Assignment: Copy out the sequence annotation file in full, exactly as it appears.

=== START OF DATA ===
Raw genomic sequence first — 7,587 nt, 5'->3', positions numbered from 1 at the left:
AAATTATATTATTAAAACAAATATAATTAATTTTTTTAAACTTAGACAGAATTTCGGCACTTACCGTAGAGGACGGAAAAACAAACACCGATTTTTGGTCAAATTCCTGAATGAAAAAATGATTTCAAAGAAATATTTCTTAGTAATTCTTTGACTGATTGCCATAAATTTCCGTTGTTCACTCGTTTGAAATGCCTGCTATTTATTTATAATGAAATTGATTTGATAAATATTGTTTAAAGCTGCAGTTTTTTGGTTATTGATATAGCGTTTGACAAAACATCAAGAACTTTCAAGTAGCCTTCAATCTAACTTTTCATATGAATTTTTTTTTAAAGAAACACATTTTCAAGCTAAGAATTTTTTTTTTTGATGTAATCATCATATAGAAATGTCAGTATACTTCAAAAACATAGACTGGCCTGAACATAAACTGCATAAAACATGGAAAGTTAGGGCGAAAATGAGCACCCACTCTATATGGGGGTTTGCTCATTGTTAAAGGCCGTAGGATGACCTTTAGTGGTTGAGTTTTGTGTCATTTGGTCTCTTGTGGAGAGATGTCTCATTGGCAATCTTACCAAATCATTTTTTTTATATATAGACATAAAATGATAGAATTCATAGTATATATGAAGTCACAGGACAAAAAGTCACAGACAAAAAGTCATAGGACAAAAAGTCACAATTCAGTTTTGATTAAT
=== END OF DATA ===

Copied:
Raw genomic sequence first — 7,587 nt, 5'->3', positions numbered from 1 at the left:
AAATTATATTATTAAAACAAATATAATTAATTTTTTTAAACTTAGACAGAATTTCGGCACTTACCGTAGAGGACGGAAAAACAAACACCGATTTTTGGTCAAATTCCTGAATGAAAAAATGATTTCAAAGAAATATTTCTTAGTAATTCTTTGACTGATTGCCATAAATTTCCGTTGTTCACTCGTTTGAAATGCCTGCTATTTATTTATAATGAAATTGATTTGATAAATATTGTTTAAAGCTGCAGTTTTTTGGTTATTGATATAGCGTTTGACAAAACATCAAGAACTTTCAAGTAGCCTTCAATCTAACTTTTCATATGAATTTTTTTTTAAAGAAACACATTTTCAAGCTAAGAATTTTTTTTTTTGATGTAATCATCATATAGAAATGTCAGTATACTTCAAAAACATAGACTGGCCTGAACATAAACTGCATAAAACATGGAAAGTTAGGGCGAAAATGAGCACCCACTCTATATGGGGGTTTGCTCATTGTTAAAGGCCGTAGGATGACCTTTAGTGGTTGAGTTTTGTGTCATTTGGTCTCTTGTGGAGAGATGTCTCATTGGCAATCTTACCAAATCATTTTTTTTATATATAGACATAAAATGATAGAATTCATAGTATATATGAAGTCACAGGACAAAAAGTCACAGACAAAAAGTCATAGGACAAAAAGTCACAATTCAGTTTTGATTAAT